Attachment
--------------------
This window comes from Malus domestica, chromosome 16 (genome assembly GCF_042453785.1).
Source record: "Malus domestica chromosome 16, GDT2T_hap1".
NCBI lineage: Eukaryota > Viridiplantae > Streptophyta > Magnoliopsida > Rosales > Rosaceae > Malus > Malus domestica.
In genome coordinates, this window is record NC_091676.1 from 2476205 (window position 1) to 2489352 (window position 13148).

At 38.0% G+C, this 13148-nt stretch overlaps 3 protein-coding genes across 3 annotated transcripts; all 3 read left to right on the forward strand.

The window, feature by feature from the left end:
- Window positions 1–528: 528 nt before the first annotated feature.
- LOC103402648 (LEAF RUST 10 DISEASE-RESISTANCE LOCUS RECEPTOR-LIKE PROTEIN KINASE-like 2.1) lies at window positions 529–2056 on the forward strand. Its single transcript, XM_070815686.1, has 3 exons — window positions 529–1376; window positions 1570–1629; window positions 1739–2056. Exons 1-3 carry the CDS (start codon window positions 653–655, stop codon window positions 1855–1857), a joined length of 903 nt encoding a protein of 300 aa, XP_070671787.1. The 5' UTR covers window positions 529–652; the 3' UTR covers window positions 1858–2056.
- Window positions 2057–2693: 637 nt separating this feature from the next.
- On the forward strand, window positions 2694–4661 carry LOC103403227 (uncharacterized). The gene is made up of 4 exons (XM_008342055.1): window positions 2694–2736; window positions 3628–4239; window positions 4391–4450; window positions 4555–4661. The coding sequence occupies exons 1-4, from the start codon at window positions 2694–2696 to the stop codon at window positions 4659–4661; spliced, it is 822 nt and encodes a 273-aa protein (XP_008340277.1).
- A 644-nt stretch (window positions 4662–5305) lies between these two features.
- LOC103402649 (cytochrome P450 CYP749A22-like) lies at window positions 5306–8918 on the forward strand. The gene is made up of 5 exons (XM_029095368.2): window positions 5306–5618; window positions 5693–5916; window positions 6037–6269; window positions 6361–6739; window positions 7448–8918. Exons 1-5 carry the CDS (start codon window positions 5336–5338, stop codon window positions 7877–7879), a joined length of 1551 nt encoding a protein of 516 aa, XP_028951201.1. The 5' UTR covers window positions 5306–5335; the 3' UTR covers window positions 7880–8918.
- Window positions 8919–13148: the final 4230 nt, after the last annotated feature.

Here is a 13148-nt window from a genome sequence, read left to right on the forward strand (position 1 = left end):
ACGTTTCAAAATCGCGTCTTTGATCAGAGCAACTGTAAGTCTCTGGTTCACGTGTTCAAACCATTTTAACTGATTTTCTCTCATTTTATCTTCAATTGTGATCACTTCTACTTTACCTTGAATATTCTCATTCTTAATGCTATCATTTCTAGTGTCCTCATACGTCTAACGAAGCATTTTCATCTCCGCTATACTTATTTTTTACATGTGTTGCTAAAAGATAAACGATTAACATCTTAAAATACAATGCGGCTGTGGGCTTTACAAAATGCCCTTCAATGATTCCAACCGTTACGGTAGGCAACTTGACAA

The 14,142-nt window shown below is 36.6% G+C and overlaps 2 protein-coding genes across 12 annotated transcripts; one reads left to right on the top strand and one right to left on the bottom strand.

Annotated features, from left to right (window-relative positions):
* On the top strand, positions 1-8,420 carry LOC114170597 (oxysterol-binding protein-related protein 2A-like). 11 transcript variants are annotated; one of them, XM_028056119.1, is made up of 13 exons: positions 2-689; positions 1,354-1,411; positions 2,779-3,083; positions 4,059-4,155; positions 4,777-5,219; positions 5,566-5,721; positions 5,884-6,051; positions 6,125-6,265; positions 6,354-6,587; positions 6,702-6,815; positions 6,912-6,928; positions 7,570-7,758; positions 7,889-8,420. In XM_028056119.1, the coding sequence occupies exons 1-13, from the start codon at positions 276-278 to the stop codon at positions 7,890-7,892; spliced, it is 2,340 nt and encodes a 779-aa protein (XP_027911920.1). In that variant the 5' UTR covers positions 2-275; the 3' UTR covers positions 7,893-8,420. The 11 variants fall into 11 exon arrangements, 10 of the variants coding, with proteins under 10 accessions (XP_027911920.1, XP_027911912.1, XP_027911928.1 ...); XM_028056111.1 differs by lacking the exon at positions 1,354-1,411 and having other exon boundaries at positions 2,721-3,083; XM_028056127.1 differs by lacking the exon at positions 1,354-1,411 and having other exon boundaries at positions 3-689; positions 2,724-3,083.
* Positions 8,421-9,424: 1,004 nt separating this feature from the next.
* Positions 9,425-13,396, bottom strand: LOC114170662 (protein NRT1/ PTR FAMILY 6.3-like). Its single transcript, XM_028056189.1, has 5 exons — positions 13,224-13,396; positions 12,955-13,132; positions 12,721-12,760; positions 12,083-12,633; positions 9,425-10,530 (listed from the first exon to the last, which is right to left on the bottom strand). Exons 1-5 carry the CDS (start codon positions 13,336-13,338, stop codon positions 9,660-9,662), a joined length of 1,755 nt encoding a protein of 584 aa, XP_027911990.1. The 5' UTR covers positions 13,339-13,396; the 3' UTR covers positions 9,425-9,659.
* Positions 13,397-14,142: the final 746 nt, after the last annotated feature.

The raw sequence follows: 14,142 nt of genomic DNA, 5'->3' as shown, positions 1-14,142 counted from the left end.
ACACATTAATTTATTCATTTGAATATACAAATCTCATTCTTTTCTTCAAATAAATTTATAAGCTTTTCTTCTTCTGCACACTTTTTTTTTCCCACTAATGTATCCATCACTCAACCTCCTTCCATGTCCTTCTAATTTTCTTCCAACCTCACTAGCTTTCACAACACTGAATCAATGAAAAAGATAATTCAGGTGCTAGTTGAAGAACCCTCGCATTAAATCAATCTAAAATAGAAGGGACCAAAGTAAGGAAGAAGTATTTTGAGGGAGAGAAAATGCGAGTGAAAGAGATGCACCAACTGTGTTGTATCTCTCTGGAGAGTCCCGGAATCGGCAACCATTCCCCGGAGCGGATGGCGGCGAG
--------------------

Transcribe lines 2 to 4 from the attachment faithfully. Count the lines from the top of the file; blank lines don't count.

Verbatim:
Source record: "Malus domestica chromosome 16, GDT2T_hap1".
NCBI lineage: Eukaryota > Viridiplantae > Streptophyta > Magnoliopsida > Rosales > Rosaceae > Malus > Malus domestica.
In genome coordinates, this window is record NC_091676.1 from 2476205 (window position 1) to 2489352 (window position 13148).